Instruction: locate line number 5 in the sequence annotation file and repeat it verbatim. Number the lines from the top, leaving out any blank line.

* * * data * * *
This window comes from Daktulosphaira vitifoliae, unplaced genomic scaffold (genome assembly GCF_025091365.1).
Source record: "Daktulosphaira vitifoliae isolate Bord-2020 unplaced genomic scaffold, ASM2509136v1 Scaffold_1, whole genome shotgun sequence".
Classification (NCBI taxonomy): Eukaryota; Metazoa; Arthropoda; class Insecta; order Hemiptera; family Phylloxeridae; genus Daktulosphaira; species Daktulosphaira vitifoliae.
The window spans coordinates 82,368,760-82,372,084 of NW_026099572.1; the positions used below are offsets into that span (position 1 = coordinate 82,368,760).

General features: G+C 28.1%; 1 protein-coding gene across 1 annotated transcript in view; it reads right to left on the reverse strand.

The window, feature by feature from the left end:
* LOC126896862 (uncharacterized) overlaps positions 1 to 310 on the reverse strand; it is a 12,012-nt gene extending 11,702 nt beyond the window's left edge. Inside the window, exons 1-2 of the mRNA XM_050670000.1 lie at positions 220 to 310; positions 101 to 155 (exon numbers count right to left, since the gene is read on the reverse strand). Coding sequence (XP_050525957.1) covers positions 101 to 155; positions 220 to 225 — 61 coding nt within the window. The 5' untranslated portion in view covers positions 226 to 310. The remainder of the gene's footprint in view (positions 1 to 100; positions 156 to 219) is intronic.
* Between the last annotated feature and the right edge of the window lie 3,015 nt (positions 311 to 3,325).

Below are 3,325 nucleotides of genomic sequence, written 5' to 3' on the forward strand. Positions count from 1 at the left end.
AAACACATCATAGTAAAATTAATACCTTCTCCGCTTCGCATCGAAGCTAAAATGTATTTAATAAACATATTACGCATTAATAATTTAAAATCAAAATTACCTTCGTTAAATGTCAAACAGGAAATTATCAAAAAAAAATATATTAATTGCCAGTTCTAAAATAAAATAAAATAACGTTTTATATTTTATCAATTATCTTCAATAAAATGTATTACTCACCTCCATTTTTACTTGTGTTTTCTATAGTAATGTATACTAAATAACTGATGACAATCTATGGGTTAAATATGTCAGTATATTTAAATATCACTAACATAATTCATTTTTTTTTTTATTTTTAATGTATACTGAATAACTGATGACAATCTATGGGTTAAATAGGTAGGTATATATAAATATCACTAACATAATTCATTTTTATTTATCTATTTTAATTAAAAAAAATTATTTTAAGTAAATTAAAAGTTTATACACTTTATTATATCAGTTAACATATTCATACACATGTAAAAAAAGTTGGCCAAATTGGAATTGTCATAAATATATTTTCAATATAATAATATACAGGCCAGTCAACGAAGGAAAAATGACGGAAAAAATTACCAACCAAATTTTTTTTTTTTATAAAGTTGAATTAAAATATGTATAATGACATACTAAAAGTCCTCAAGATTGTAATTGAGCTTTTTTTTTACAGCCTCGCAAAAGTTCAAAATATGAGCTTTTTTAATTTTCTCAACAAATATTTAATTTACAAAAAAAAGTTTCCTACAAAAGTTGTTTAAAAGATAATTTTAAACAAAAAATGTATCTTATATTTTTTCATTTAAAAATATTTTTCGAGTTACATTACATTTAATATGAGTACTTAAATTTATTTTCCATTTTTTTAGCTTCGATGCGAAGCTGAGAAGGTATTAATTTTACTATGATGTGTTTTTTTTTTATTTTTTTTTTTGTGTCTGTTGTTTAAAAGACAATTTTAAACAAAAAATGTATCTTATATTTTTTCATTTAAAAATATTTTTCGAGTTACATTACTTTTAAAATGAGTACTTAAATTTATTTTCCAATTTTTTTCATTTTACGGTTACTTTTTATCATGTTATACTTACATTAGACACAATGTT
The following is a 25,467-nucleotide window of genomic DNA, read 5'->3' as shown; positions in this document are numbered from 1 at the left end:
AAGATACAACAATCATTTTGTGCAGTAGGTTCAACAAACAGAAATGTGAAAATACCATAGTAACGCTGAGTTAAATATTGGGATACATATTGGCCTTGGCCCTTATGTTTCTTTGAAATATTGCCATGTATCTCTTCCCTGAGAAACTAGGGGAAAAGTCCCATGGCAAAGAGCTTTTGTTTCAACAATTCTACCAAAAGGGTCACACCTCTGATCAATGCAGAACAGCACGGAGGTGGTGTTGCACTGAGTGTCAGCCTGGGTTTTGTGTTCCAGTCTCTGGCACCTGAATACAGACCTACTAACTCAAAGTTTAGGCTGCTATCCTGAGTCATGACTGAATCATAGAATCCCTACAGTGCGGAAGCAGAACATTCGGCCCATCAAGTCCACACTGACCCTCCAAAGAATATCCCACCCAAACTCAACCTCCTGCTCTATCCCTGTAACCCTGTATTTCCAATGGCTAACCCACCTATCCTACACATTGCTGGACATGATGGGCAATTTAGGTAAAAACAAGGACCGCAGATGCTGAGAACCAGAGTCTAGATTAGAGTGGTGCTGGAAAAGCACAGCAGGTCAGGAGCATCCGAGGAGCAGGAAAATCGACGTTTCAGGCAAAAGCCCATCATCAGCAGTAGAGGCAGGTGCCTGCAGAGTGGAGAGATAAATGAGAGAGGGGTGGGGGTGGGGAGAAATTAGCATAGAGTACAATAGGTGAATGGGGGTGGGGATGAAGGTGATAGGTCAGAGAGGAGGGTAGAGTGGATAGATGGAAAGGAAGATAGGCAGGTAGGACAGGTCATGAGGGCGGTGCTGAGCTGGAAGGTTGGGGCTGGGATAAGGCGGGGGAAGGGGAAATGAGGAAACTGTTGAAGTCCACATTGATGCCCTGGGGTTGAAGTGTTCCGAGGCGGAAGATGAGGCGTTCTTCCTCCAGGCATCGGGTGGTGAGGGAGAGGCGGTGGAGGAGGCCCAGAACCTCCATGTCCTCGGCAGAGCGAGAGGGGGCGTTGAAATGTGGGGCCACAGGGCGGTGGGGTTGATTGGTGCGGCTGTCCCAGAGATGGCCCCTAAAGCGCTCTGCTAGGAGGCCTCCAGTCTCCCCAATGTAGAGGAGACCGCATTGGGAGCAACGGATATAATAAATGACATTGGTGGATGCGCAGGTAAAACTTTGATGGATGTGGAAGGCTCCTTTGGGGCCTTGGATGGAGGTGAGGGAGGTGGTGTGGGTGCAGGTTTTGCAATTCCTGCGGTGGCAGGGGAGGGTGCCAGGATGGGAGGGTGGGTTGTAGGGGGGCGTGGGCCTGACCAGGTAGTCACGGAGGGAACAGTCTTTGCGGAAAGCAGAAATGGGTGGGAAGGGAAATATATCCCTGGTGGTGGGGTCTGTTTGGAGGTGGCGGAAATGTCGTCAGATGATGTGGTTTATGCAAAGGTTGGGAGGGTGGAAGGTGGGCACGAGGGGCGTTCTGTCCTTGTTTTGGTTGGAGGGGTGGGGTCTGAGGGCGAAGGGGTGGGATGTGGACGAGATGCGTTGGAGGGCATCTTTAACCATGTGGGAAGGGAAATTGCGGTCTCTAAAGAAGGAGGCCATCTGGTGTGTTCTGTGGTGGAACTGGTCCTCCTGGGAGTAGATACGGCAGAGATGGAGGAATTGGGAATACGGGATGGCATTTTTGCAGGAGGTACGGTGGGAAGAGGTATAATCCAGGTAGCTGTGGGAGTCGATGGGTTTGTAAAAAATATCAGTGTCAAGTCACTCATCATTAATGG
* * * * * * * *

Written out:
General features: G+C 28.1%; 1 protein-coding gene across 1 annotated transcript in view; it reads right to left on the reverse strand.